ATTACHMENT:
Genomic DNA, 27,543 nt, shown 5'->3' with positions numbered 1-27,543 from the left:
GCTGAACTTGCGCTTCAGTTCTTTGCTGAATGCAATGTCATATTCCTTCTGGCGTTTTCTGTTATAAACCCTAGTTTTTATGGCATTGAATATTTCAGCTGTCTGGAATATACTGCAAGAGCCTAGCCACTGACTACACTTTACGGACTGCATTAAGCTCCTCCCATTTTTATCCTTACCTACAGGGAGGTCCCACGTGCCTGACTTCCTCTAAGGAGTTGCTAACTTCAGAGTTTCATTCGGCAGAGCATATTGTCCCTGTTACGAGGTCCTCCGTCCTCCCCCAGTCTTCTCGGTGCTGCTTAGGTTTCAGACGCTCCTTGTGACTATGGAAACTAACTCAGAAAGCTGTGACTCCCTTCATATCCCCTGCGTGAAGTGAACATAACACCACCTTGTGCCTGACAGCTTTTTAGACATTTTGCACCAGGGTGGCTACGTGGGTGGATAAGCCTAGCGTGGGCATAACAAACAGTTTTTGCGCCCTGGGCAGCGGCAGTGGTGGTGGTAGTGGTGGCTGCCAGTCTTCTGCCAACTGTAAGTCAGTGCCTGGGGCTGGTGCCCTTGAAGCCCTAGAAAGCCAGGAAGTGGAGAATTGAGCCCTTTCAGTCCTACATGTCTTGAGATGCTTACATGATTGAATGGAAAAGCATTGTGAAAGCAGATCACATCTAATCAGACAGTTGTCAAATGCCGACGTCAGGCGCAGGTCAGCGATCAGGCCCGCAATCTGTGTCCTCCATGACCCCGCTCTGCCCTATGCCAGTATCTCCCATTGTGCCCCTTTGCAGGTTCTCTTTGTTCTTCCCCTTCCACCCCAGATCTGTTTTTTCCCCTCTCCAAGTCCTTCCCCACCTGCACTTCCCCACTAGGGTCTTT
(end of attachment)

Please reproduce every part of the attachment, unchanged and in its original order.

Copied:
Genomic DNA, 27,543 nt, shown 5'->3' with positions numbered 1-27,543 from the left:
GCTGAACTTGCGCTTCAGTTCTTTGCTGAATGCAATGTCATATTCCTTCTGGCGTTTTCTGTTATAAACCCTAGTTTTTATGGCATTGAATATTTCAGCTGTCTGGAATATACTGCAAGAGCCTAGCCACTGACTACACTTTACGGACTGCATTAAGCTCCTCCCATTTTTATCCTTACCTACAGGGAGGTCCCACGTGCCTGACTTCCTCTAAGGAGTTGCTAACTTCAGAGTTTCATTCGGCAGAGCATATTGTCCCTGTTACGAGGTCCTCCGTCCTCCCCCAGTCTTCTCGGTGCTGCTTAGGTTTCAGACGCTCCTTGTGACTATGGAAACTAACTCAGAAAGCTGTGACTCCCTTCATATCCCCTGCGTGAAGTGAACATAACACCACCTTGTGCCTGACAGCTTTTTAGACATTTTGCACCAGGGTGGCTACGTGGGTGGATAAGCCTAGCGTGGGCATAACAAACAGTTTTTGCGCCCTGGGCAGCGGCAGTGGTGGTGGTAGTGGTGGCTGCCAGTCTTCTGCCAACTGTAAGTCAGTGCCTGGGGCTGGTGCCCTTGAAGCCCTAGAAAGCCAGGAAGTGGAGAATTGAGCCCTTTCAGTCCTACATGTCTTGAGATGCTTACATGATTGAATGGAAAAGCATTGTGAAAGCAGATCACATCTAATCAGACAGTTGTCAAATGCCGACGTCAGGCGCAGGTCAGCGATCAGGCCCGCAATCTGTGTCCTCCATGACCCCGCTCTGCCCTATGCCAGTATCTCCCATTGTGCCCCTTTGCAGGTTCTCTTTGTTCTTCCCCTTCCACCCCAGATCTGTTTTTTCCCCTCTCCAAGTCCTTCCCCACCTGCACTTCCCCACTAGGGTCTTT